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Plantation & Slavery

Monticello was home not only to the Jefferson family, but to workers, black and white, enslaved and free.

Thomas Jefferson and Slavery

Articles on Jefferson's Attitudes toward Slavery, The Practice of Slavery at Monticello, Thomas Jefferson and Sally Hemings and more »

The Life of Sally Hemings

Sally Hemings was enslaved with her family at Monticello. She lived in Paris with Jefferson and two of his daughters from 1787 to 1789 and was the mother of at least six of Jefferson's children. Learn more »


Slavery FAQs

Exploring Freedom and the Legacies of Slavery at Monticello

Online Exhibitions
Getting Word: African American Families of Monticello
Hear the stories of the descendants of Monticello's plantation community and trace their families from slavery to the present day.

Slavery at Jefferson’s Monticello: Paradox of Liberty 

Visit the companion website »

Companion website: Landscape of Slavery: Mulberry Row at Monticello

Visit the companion website  »

Videos on Slavery at Monticello

Download the free Slavery at Monticello App

Meet the individuals who lived and worked on Mulberry Row, once the industrial hub and “Main Street” of Thomas Jefferson’s 5,000-acre plantation. Free wifi is available on site. More »

Tours and Exhibitions at Monticello

Hemings Family Tours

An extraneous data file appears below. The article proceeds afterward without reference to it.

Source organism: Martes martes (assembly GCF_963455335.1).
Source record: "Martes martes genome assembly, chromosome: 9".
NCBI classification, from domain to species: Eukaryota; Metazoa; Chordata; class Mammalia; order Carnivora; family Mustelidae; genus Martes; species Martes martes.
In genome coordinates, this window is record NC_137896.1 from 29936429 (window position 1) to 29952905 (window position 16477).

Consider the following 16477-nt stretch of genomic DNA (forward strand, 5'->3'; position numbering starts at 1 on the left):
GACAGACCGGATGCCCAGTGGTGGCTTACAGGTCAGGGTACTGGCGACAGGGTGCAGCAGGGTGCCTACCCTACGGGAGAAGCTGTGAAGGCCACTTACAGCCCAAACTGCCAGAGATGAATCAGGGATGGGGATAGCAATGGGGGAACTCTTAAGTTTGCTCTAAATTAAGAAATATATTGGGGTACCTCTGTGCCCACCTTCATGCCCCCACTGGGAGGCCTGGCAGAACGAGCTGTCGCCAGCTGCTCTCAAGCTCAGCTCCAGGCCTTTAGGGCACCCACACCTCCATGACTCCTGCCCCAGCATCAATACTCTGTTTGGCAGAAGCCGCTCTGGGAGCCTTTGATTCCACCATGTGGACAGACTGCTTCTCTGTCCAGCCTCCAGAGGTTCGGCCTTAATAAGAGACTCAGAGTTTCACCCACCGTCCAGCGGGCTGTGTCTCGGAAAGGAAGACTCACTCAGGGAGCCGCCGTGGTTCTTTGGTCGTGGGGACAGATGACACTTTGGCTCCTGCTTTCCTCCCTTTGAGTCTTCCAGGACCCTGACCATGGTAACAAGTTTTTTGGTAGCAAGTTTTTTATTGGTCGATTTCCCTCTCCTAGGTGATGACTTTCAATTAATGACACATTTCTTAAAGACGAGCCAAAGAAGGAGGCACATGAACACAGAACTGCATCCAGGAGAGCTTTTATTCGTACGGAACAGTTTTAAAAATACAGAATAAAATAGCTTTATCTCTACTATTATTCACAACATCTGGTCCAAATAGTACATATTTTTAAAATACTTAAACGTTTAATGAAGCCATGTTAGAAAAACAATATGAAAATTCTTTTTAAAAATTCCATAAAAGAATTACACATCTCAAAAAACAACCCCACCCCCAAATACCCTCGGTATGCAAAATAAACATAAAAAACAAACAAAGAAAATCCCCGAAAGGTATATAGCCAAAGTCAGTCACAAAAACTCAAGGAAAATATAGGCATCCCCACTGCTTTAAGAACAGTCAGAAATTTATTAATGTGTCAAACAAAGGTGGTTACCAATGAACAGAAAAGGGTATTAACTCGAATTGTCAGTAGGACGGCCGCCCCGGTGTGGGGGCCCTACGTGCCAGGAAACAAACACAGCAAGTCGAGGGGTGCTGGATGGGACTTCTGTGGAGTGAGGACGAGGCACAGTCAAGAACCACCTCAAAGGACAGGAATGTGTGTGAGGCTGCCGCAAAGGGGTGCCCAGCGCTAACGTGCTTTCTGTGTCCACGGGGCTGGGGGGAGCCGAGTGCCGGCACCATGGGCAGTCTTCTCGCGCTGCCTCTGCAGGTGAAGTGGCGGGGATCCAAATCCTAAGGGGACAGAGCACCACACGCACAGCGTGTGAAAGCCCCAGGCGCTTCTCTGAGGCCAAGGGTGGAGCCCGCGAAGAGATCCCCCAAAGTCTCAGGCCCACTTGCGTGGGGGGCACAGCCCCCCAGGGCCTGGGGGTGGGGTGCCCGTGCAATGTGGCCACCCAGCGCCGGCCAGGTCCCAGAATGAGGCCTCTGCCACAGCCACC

Daily, February through November
See Monticello through the lens of the Hemings Family, the best documented enslaved family in the United States.

Slavery at Monticello Tours
Daily, year round
Find out how the Monticello plantation operated and about the lives of enslaved individuals who labored to build and sustain this historic place.

Landscape of Slavery: Mulberry Row at Monticello
This site-based, outdoor exhibition tells the stories of the dynamic, industrial hub of Jefferson’s 5,000-acre agricultural enterprise and a center of work and domestic life for dozens of people -- free whites, free blacks, servants, and enslaved people.

Life-sized figures, archaeologically recovered objects, and interactive models of the wine dumbwaiter, "servant's" bell, and storehouse locks, give a sense of the constant interaction and domestic activity required to keep Monticello running.

Articles on Slavery and the Monticello Plantation

 Plantation Agriculture
Quarter Farms
Crops, Produce, and Livestock
Agricultural Machinery and Tools


 Plantation Industry
Along Mulberry Row
On the Plantation


People of the Plantation
Enslaved People
Free Workers
Indentured Servants



Mulberry Row
by Susan Stein
Building upon more than 50 years of archaeological investigation and documentary research, Monticello staff is now in the process of interpreting and restoring Mulberry Row . Lined with more than 20...More >>
by Monticello
The New York Times calls it "an invaluable companion book" to the recently opened exhibition Slavery at Jefferson's Monticello: Paradox of Liberty. This pioneering work by Monticello's Shannon Senior...More >>


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